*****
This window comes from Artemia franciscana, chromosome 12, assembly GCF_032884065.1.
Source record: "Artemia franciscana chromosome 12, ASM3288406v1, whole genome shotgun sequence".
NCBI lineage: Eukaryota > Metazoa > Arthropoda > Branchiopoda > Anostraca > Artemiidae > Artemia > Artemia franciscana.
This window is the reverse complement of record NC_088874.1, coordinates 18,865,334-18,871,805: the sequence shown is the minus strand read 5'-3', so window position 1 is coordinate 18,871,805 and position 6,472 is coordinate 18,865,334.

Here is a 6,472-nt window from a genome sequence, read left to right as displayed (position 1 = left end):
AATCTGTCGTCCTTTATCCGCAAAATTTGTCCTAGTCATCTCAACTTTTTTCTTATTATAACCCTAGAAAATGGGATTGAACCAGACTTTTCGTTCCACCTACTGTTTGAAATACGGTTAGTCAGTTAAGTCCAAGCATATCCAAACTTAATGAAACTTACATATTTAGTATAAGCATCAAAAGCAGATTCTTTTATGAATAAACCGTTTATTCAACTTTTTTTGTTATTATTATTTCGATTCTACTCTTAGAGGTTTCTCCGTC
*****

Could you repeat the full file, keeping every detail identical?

This window comes from Artemia franciscana, chromosome 12, assembly GCF_032884065.1.
Source record: "Artemia franciscana chromosome 12, ASM3288406v1, whole genome shotgun sequence".
NCBI lineage: Eukaryota > Metazoa > Arthropoda > Branchiopoda > Anostraca > Artemiidae > Artemia > Artemia franciscana.
This window is the reverse complement of record NC_088874.1, coordinates 18,865,334-18,871,805: the sequence shown is the minus strand read 5'-3', so window position 1 is coordinate 18,871,805 and position 6,472 is coordinate 18,865,334.

Here is a 6,472-nt window from a genome sequence, read left to right as displayed (position 1 = left end):
AATCTGTCGTCCTTTATCCGCAAAATTTGTCCTAGTCATCTCAACTTTTTTCTTATTATAACCCTAGAAAATGGGATTGAACCAGACTTTTCGTTCCACCTACTGTTTGAAATACGGTTAGTCAGTTAAGTCCAAGCATATCCAAACTTAATGAAACTTACATATTTAGTATAAGCATCAAAAGCAGATTCTTTTATGAATAAACCGTTTATTCAACTTTTTTTGTTATTATTATTTCGATTCTACTCTTAGAGGTTTCTCCGTC